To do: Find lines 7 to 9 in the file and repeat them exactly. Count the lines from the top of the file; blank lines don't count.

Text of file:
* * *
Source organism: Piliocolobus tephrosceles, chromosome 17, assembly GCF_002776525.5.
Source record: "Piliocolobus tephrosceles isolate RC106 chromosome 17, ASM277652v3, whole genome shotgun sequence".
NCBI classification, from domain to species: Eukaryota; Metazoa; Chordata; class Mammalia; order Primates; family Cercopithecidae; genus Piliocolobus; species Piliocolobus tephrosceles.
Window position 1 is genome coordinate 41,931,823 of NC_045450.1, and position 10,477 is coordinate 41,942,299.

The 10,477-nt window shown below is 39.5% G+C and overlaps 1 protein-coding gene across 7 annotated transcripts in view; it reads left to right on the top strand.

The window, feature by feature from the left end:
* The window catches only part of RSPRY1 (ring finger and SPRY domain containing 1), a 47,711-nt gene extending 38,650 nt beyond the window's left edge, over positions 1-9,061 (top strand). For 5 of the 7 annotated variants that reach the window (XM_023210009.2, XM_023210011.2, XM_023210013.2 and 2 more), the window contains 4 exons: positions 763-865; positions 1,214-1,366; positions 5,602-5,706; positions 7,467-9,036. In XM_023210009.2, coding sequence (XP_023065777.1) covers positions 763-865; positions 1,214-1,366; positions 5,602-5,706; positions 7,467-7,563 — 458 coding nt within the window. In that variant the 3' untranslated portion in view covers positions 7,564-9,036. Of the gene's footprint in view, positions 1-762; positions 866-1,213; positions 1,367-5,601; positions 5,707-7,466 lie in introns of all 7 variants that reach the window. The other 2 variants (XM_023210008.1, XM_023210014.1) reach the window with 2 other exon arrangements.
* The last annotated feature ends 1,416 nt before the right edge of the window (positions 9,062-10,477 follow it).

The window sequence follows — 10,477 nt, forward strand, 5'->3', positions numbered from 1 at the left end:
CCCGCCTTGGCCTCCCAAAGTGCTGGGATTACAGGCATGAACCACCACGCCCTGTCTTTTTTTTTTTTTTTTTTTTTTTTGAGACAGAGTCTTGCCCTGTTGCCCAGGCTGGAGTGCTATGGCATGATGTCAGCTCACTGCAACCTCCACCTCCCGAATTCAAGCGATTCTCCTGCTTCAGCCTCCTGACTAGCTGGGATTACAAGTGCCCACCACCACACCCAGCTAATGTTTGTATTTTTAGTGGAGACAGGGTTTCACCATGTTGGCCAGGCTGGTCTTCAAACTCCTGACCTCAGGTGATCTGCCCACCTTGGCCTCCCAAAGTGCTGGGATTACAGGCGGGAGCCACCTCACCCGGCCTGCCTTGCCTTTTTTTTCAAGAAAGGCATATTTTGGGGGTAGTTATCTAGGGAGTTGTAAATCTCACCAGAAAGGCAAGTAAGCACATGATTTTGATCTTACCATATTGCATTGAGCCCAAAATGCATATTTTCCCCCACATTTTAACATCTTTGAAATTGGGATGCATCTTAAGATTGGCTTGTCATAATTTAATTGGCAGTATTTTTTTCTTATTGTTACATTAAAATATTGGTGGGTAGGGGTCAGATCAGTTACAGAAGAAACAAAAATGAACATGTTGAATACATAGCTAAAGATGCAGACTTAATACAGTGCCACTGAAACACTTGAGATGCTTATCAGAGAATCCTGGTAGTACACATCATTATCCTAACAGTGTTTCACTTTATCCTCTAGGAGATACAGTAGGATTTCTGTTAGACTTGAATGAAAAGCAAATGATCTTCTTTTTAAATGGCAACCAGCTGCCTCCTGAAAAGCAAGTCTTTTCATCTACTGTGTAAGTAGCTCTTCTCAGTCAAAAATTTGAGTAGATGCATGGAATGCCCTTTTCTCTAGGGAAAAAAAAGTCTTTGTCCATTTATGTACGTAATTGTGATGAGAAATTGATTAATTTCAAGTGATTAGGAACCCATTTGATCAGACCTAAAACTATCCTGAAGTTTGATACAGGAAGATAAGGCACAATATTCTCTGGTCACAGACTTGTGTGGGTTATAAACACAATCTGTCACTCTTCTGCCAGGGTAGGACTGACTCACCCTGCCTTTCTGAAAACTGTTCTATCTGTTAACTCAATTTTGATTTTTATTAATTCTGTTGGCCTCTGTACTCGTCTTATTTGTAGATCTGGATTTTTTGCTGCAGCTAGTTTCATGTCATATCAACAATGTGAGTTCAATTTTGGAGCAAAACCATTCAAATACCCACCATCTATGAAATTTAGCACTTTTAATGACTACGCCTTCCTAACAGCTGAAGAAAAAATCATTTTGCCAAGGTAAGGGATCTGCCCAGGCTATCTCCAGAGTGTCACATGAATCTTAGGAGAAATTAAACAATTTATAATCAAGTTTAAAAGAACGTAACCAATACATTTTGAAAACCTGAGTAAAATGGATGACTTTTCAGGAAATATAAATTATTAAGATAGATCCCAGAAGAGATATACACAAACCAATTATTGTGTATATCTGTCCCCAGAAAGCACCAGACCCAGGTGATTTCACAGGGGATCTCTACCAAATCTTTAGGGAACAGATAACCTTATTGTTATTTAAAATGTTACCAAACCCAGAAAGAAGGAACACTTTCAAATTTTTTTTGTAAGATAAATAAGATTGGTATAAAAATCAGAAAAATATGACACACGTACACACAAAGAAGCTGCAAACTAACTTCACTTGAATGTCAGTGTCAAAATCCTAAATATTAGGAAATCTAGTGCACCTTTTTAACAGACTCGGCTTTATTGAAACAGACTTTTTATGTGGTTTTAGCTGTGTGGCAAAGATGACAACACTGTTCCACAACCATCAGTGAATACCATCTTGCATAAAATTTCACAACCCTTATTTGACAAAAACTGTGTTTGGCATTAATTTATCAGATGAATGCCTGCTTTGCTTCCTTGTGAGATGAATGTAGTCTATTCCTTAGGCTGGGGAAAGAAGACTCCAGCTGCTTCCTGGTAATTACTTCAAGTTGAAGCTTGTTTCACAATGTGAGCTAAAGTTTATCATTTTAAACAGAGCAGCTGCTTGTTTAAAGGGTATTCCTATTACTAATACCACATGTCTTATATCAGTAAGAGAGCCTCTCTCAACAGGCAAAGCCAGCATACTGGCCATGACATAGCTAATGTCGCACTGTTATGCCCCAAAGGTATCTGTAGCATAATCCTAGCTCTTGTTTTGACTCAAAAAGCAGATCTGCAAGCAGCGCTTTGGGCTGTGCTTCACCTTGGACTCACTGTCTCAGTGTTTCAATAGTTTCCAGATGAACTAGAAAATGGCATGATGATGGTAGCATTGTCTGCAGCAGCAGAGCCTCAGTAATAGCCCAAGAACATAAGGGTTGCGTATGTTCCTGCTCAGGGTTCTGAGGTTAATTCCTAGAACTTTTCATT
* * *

* The window catches only part of RSPRY1 (ring finger and SPRY domain containing 1), a 47,711-nt gene extending 38,650 nt beyond the window's left edge, over positions 1-9,061 (top strand). For 5 of the 7 annotated variants that reach the window (XM_023210009.2, XM_023210011.2, XM_023210013.2 and 2 more), the window contains 4 exons: positions 763-865; positions 1,214-1,366; positions 5,602-5,706; positions 7,467-9,036. In XM_023210009.2, coding sequence (XP_023065777.1) covers positions 763-865; positions 1,214-1,366; positions 5,602-5,706; positions 7,467-7,563 — 458 coding nt within the window. In that variant the 3' untranslated portion in view covers positions 7,564-9,036. Of the gene's footprint in view, positions 1-762; positions 866-1,213; positions 1,367-5,601; positions 5,707-7,466 lie in introns of all 7 variants that reach the window. The other 2 variants (XM_023210008.1, XM_023210014.1) reach the window with 2 other exon arrangements.
* The last annotated feature ends 1,416 nt before the right edge of the window (positions 9,062-10,477 follow it).

The window sequence follows — 10,477 nt, forward strand, 5'->3', positions numbered from 1 at the left end: